As you might notice, the forks at the back are sharp and when fully raised are the perfect height to skewer the lower abdomen. I regularly have a horrible vision of watching my intestines spool out onto the cold warehouse floor after someone’s driven into me fork first. We’re told never to drive backwards for this very reason. But it’s difficult not to.

The skill to order picking (if there is one) is the ability to stack 100 or more cases on a pallet without it collapsing. There are many ways to do this, but only one right way. Unfortunately, I was never taught properly, so I’ve developed my style – the Ogley Stack. Which resembles the Acropolis in Athens: Exquisitely designed, beautiful to look at but prone to collapse. The slightest bump in the warehouse floor sends my twelve case high pallet of red wine crashing to the floor.

The resulting scene is one of a massacre. Something out of a 1950s mobster movie. And if the sun is shining in through one of the high windows, it can look quite poetic. Until the bosses charge over from their office pods to calculate how much I’ve cost the company this time. It’s, therefore, no coincidence I’ve ended up on the nappie and dog food aisle – The Unbreakables.

Apart from this, the job is pretty simple. It’s also phenomenally boring, repetitive and physical. But not physical in an active manner. As in climbing a mountain or building a wall. Physical in a repetitive manner. The heart never really gets going. It simply plods along, a few beats behind the body. Not exactly exercise, more strained movement.

We’re able to have a breather and a chat of course; we’re not in prison. But not for too long. We have targets, called pickrates:

  • 300 cases an hour.
  • Or 5 a minute.
  • Or 1 every 12 seconds

Take your pick. But whichever statistic you choose, it’s hard to manage. And after twelve weeks, I’m nowhere near it. Which is why towards 8.30 I get nervous. This is when one of our bosses (there’s about 6) tell us our first pickrates of the day (the other one is at 11:00). Something I really look forward to!

‘Morning, Phil,’ one will say, clipboard in hand. The young bosses have big quiffs, short back and sides. The older ones slightly smaller quiffs. And like rings on a tree, I can tell their age by the severity and angle of their ski-jump hairdos.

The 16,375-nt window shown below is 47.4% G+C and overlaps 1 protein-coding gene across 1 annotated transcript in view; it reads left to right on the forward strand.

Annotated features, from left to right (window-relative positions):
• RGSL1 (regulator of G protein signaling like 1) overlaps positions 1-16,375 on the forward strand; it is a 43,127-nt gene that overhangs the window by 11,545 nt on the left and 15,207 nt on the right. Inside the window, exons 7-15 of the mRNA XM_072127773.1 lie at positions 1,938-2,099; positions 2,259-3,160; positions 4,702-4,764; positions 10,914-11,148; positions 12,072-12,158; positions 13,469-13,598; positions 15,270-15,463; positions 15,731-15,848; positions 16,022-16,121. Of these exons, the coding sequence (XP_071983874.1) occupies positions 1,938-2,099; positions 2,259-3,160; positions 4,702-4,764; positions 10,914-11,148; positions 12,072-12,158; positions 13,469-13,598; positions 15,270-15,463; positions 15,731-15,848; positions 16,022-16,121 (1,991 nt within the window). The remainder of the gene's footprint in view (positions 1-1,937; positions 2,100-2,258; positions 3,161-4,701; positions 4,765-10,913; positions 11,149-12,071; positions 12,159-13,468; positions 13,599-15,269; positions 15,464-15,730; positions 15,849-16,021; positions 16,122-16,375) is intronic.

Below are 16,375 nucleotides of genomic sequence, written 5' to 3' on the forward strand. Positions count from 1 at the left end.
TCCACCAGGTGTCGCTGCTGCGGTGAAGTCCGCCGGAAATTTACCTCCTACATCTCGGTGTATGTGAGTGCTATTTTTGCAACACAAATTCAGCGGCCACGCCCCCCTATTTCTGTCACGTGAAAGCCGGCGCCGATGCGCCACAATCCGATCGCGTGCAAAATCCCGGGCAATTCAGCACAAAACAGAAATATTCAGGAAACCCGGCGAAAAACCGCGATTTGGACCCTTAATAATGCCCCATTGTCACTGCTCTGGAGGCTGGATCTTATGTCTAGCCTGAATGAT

‘Morning,’ I say, my uncombed curly locks hanging out of my headset like rogue shoots escaping out of a hanging basket.

‘190 today,’ he says. There’s a pause. A  dramatic pause that doesn’t need to be there because this is a shitty warehouse. We’re not at the theatre. We’re not reciting Pinter. But I know what he’s doing. He’s waiting for me to apologise and promise to work harder.

Instead, I say: ‘That’s good. Better than yesterday.’ 

This stumps him because he doesn’t have yesterday’s figures, so he can’t verify whether or not I’m telling the truth. So he says ‘good’ or ‘OK’ and drifts off to the next picker, who says the same thing. ‘Better than yesterday,’ I hear echoing around the place most mornings.

The only person who has the figures is the section manager who comes once a week armed with a graph to discuss my progress. It’s a total waste of time because I don’t make any progress. The graph is flat. A solid single undulating line running Eastwards across the page.

‘You need to pick it up, Phil,’ he says. ‘It’s too low. We need to sort this out.’

I note the personal pronoun ‘We’ as though he’s going to jump up and lend a hand. In the event of this ever happening, I will write a redaction and an immediate apology in this post.

‘I’m trying my best,’ I say flatly. ‘I find it hard.’

‘All the others manage.’

‘Yes, but they’re all wired on energy drinks,’ I reply.

It’s meant as a joke, but I’m half serious because it’s true. Plus, most people here are twenty years younger than me. I want to tell him this but he might advise me to find another job, and at the moment, if I can keep my head down, this is fine.

‘I better get on,’ I say. ‘Otherwise, my pickrate is going to plummet.’

There’s nothing much he can say to this, and he leaves me, screwing up his colour graph and tossing it in the bin like a teenager who’s been given a crap mark for a presentation he spent hours preparing.

I think regularly of how many people we employ in the retail industry. This bank of human bone and muscle moving boxes from one place to another. Then placed on lorries and driven to a store. Unloaded again by more muscle. Unstacked and put on shelves. The process repeated thousands and thousands of times a day. Imagine if the order pickers went on strike. Then what? Bare shelves within days, most likely. Maybe even hours.